sexta-feira, 14 de maio de 2010

New York Times / International Herald Tribune

Portugal Follows Spain on Austerity Cuts

The center-left government of Mr. Sócrates, which has had to run the country with the tacit support of the opposition since losing its outright parliamentary majority last September, appears ill-placed to scrap Socialism-inspired rules that have strained the housing market but also help the elderly survive in Western Europe’s poorest country. After Britain, Portugal also has the region’s most unequal income distribution, with a minimum monthly salary of just €475, compared with €633 next door in Spain.

Even before the government announcement Thursday, Portugal’s economic woes had raised social tensions. This year, strikes against a freeze on public sector wages created transportation chaos and forced a temporary closure of schools and hospitals.
“Nobody has had the political courage to change something like these rental laws and I don’t see the situation changing in the short term, even if I don’t think the Portuguese tend to react as dramatically as the Greeks,” said Salvador Posser, who runs a family-owned company renting out construction equipment.
Besides distorting pricing in the housing market, the tenancy rules have left physical scars. Portugal’s historic city centers are dotted with abandoned and crumbling houses that are either subject to a court dispute or have rental income that cannot cover repair and maintenance costs.
“This economic crisis is clearly keeping our very slow courts even more occupied because of the amount of conflict that it is creating between landlords and tenants,” said Menezes Leitão, a law professor and president of PLA, a property owners association.
Mr. Posser cited a recent estimate that 8 percent of the buildings in central Lisbon were deserted, in large part because of rent-related obstacles. In Porto, the second-largest city, less than 10 percent of inner-city housing is available for rent, which has helped shrink the population by a third over three decades.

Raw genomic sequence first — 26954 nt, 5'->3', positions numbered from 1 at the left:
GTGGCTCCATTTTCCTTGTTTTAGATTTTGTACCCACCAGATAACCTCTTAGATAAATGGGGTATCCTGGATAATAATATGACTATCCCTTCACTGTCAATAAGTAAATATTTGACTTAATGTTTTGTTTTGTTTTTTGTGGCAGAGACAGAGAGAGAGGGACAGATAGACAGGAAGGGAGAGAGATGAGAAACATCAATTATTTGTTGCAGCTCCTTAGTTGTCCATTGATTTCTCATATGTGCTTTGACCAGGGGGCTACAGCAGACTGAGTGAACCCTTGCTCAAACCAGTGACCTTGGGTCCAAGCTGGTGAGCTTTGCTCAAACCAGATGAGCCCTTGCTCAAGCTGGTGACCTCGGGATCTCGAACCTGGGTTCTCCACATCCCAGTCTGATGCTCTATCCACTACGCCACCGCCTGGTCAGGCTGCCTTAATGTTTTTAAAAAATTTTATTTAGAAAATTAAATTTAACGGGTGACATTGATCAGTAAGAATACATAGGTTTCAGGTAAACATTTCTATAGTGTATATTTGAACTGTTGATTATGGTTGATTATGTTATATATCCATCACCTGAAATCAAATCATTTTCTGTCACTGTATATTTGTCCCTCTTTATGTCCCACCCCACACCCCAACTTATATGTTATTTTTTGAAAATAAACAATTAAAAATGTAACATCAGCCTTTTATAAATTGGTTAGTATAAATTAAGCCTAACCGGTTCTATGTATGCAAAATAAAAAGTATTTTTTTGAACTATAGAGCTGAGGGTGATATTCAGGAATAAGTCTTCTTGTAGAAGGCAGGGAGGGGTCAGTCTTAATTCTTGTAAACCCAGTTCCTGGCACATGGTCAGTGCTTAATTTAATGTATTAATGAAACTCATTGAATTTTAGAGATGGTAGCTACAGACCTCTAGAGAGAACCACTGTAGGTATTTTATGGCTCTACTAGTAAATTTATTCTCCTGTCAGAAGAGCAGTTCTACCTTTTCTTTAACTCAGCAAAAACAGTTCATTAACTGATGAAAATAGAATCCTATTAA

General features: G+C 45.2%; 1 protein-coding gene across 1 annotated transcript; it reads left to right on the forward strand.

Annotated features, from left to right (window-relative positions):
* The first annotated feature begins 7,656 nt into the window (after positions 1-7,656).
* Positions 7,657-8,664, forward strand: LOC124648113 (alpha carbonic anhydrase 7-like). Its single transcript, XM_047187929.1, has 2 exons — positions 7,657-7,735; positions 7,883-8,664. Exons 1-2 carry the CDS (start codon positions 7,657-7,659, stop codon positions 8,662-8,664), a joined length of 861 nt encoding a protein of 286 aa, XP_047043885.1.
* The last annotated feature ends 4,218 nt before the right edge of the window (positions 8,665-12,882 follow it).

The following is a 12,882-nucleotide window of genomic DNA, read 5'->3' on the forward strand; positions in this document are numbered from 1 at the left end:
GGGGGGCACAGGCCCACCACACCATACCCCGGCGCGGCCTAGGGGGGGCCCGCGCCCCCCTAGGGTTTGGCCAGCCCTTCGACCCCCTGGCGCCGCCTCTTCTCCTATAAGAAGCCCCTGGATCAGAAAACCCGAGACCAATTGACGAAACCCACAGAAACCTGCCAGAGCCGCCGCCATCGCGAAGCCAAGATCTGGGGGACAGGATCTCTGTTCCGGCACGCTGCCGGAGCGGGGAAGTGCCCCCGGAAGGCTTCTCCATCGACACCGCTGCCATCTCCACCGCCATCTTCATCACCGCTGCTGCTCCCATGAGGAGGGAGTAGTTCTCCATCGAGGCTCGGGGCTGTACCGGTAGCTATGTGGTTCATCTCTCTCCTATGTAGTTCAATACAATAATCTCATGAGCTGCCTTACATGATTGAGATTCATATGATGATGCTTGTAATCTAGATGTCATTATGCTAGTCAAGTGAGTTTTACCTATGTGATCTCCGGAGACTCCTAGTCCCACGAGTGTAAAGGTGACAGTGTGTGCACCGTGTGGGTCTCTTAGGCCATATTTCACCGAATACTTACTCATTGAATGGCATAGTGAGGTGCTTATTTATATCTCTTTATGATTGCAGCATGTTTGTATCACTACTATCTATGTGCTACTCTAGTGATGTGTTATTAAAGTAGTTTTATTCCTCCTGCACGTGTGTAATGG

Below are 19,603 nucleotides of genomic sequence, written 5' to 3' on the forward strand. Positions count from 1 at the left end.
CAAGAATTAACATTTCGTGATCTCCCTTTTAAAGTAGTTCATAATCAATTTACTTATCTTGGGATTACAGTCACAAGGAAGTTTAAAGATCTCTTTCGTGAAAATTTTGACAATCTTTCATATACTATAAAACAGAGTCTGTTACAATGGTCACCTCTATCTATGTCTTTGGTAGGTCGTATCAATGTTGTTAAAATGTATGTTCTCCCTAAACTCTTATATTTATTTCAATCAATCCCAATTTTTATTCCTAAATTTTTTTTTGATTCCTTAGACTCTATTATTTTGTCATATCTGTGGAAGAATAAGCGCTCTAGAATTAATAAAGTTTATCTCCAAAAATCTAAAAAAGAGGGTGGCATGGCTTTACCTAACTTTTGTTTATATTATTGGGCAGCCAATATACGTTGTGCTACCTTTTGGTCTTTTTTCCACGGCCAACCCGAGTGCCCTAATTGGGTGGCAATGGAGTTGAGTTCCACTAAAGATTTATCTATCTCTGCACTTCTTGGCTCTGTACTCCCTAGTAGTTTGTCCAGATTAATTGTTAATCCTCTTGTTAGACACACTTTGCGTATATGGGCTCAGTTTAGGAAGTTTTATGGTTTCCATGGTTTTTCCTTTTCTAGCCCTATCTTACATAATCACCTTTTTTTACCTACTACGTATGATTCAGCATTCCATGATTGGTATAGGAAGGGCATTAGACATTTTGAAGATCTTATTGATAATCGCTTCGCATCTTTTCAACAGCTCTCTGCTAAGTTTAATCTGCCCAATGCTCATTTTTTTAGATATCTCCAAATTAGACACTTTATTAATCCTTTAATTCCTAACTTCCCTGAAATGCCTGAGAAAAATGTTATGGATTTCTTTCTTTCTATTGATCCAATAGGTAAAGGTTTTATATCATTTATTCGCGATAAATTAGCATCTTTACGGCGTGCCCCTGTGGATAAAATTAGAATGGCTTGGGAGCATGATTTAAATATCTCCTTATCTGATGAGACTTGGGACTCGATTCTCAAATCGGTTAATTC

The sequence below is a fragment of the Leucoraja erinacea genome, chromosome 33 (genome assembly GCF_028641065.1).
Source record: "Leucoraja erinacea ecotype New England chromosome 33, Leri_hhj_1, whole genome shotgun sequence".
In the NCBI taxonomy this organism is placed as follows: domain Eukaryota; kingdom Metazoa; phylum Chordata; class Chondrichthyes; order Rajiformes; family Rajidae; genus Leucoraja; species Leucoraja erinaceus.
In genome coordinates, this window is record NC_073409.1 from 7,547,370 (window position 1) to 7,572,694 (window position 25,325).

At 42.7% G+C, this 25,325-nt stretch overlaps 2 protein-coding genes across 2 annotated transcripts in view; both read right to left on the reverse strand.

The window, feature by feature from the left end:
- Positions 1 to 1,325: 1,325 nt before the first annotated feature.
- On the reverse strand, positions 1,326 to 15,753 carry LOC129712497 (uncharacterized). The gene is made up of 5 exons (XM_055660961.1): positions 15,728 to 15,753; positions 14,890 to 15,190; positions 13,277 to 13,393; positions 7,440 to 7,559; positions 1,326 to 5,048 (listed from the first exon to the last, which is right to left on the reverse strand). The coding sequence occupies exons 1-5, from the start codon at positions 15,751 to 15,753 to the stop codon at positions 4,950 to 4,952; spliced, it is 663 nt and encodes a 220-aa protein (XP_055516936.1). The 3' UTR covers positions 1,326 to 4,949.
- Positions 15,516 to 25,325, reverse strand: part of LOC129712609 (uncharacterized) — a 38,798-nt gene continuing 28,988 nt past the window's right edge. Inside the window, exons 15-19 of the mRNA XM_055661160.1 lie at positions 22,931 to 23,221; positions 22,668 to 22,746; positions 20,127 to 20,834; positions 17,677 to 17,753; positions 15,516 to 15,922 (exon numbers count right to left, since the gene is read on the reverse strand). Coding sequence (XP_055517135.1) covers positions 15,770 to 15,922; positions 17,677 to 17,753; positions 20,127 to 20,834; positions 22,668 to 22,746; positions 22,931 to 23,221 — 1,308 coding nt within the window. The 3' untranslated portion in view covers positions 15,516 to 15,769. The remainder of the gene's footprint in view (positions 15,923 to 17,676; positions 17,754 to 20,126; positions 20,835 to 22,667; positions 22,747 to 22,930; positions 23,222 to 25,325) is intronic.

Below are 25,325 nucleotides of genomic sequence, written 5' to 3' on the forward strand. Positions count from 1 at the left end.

“We’re still losing about 30 inhabitants a day,” said Rui Moreira, president of the Porto Commercial Association.
Mr. Moreira, who has a real estate business, added: “We used to be among the biggest savers in Europe until the 1970s and the revolution, but then people here started borrowing, not so much because they wanted to travel or have a fancy car but because they had to buy a home instead of being able to pay rent.”
Portugal is not facing a property market collapse like that in Spain, where the construction boom added 2.8 million homes over five years, of which only 1.5 million were sold, according to research last month from Morgan Stanley.
But in terms of mismanaged public finances, Portugal has been closing the gap with the worst countries in the euro bloc, after its budget deficit rose to 9.4 percent of G.D.P. last year, from 2.8 percent in 2008. Ireland, Greece and Spain are cutting deficits that last year reached, respectively, 14.3 percent, 13.6 percent and 11.2 percent.
Portugal’s borrowing costs have soared, along with those of other weakened euro economies.
The country’s credit rating was downgraded two notches to A-minus recently by Standard & Poor’s, which said the structural weakness of Portugal’s finances and its uncompetitive economy justified a cut.
“The government now needs to make a big adjustment on public accounts,” said Vitor Bento, economics professor at the Catholic University in Lisbon. “By making that and contracting the primary deficit, this will also increase the savings ratio.”

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